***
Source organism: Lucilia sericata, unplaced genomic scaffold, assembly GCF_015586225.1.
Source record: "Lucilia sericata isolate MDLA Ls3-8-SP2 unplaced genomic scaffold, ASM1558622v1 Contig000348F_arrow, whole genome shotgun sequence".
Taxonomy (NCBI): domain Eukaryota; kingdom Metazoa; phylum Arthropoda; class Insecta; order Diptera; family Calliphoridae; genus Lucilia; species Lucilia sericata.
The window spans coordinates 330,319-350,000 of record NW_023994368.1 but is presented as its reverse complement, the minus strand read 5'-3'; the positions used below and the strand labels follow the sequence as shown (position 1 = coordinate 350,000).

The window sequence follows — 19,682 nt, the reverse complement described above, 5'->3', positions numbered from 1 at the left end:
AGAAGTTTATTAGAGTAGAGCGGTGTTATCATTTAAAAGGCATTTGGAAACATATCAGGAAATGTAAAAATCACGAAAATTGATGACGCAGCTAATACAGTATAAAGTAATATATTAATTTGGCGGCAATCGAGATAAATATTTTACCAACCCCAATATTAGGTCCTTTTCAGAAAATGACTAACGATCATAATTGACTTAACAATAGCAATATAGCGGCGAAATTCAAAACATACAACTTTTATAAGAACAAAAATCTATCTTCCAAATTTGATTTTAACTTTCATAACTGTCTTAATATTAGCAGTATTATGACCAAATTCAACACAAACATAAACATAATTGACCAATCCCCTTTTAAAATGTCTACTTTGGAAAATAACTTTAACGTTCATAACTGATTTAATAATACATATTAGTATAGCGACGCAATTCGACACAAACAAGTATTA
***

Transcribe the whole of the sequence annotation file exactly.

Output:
Source organism: Lucilia sericata, unplaced genomic scaffold, assembly GCF_015586225.1.
Source record: "Lucilia sericata isolate MDLA Ls3-8-SP2 unplaced genomic scaffold, ASM1558622v1 Contig000348F_arrow, whole genome shotgun sequence".
Taxonomy (NCBI): domain Eukaryota; kingdom Metazoa; phylum Arthropoda; class Insecta; order Diptera; family Calliphoridae; genus Lucilia; species Lucilia sericata.
The window spans coordinates 330,319-350,000 of record NW_023994368.1 but is presented as its reverse complement, the minus strand read 5'-3'; the positions used below and the strand labels follow the sequence as shown (position 1 = coordinate 350,000).

The window sequence follows — 19,682 nt, the reverse complement described above, 5'->3', positions numbered from 1 at the left end:
AGAAGTTTATTAGAGTAGAGCGGTGTTATCATTTAAAAGGCATTTGGAAACATATCAGGAAATGTAAAAATCACGAAAATTGATGACGCAGCTAATACAGTATAAAGTAATATATTAATTTGGCGGCAATCGAGATAAATATTTTACCAACCCCAATATTAGGTCCTTTTCAGAAAATGACTAACGATCATAATTGACTTAACAATAGCAATATAGCGGCGAAATTCAAAACATACAACTTTTATAAGAACAAAAATCTATCTTCCAAATTTGATTTTAACTTTCATAACTGTCTTAATATTAGCAGTATTATGACCAAATTCAACACAAACATAAACATAATTGACCAATCCCCTTTTAAAATGTCTACTTTGGAAAATAACTTTAACGTTCATAACTGATTTAATAATACATATTAGTATAGCGACGCAATTCGACACAAACAAGTATTA